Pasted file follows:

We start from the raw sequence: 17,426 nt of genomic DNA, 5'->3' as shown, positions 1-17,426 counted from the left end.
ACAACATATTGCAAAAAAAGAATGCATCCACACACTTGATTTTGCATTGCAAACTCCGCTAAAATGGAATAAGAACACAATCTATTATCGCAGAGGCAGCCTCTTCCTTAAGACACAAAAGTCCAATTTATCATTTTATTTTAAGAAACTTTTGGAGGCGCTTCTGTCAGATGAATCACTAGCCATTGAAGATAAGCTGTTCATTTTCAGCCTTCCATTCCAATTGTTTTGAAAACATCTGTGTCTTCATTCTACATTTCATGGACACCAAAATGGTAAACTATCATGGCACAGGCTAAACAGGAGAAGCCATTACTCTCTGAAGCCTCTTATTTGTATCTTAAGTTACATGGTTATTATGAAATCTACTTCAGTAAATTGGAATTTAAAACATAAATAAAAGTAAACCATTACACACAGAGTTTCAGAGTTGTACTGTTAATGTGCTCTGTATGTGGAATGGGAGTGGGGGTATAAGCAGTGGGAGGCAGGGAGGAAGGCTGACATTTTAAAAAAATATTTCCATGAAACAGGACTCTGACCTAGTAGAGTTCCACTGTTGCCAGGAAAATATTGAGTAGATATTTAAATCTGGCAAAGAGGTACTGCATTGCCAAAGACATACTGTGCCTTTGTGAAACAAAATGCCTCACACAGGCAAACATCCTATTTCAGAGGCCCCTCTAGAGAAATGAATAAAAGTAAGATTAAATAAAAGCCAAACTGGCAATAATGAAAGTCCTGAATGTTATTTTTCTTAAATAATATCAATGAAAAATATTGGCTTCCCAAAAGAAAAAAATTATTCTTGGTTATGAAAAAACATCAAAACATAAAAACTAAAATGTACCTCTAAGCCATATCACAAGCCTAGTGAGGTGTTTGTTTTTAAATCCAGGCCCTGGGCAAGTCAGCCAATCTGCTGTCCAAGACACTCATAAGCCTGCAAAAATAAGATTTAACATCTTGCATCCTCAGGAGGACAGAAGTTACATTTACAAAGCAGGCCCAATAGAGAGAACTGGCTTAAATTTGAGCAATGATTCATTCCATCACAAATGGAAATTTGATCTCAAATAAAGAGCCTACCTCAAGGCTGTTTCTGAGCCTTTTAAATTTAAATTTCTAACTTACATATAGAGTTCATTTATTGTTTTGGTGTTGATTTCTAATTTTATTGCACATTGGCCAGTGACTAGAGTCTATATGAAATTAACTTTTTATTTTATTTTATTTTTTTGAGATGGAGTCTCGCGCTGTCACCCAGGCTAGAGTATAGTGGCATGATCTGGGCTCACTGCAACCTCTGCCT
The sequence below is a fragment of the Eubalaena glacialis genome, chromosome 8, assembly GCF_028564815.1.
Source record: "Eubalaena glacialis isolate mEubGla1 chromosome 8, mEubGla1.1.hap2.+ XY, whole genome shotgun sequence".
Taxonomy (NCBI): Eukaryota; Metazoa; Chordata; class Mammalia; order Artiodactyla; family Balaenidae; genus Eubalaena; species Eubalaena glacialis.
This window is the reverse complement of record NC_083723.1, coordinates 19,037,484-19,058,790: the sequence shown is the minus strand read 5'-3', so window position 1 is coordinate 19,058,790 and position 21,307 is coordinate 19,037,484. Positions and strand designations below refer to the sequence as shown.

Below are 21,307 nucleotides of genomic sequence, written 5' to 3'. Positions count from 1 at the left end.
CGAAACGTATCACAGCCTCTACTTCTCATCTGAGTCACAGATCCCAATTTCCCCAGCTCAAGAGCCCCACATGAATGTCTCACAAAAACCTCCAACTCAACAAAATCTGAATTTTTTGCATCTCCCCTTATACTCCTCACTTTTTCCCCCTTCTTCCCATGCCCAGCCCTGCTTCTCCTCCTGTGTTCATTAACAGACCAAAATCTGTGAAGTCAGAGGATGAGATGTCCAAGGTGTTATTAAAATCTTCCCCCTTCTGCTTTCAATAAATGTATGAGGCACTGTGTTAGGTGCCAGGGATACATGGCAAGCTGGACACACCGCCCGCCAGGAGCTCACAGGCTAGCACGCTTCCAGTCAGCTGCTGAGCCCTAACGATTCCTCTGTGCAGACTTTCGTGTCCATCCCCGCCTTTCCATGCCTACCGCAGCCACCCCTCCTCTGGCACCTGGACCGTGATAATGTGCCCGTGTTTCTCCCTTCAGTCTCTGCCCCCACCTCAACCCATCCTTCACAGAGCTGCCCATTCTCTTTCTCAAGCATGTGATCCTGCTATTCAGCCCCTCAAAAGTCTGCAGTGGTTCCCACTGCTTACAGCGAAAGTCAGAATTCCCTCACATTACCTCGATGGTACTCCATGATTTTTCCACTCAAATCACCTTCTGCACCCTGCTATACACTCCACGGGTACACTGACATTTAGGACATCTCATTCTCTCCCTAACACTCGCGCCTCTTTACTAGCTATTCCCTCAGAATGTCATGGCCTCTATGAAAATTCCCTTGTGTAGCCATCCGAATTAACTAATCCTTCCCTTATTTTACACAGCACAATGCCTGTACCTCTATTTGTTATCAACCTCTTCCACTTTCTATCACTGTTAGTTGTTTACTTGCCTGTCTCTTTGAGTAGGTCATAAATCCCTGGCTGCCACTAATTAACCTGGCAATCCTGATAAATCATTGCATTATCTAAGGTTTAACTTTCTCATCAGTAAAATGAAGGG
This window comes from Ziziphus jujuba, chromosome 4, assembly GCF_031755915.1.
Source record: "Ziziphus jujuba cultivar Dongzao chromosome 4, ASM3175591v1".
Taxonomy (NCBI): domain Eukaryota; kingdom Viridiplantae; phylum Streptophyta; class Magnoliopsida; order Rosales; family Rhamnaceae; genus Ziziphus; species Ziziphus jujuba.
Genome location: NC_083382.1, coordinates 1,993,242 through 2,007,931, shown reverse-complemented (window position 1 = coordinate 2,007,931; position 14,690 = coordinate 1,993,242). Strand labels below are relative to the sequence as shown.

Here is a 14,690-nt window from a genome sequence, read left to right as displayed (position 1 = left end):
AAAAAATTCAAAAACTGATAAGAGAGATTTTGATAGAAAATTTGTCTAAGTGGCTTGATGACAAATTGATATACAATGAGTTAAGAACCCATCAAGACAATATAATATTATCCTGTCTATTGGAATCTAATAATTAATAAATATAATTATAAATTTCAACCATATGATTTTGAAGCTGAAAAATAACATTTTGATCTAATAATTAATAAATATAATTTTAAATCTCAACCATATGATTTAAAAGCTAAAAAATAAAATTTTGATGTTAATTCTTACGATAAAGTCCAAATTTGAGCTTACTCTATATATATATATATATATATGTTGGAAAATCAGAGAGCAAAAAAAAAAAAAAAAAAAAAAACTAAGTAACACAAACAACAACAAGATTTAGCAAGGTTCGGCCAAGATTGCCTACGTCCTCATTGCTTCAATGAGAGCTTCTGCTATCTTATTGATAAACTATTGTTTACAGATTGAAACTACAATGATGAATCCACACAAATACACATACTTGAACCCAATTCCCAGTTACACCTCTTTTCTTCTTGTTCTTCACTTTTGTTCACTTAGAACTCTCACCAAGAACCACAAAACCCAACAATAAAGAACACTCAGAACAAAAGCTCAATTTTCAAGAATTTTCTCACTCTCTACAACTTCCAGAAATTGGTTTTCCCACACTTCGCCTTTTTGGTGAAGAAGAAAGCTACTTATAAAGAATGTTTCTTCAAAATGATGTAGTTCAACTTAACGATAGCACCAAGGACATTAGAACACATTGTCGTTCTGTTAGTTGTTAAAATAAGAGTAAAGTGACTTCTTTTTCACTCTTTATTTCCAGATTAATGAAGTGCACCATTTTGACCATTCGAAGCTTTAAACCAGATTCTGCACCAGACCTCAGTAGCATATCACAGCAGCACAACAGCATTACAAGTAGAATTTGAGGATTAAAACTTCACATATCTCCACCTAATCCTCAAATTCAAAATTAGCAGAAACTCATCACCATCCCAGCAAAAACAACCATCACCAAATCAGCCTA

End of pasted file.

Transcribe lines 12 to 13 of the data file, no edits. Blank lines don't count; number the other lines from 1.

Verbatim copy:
Genome location: NC_083382.1, coordinates 1,993,242 through 2,007,931, shown reverse-complemented (window position 1 = coordinate 2,007,931; position 14,690 = coordinate 1,993,242). Strand labels below are relative to the sequence as shown.

Here is a 14,690-nt window from a genome sequence, read left to right as displayed (position 1 = left end):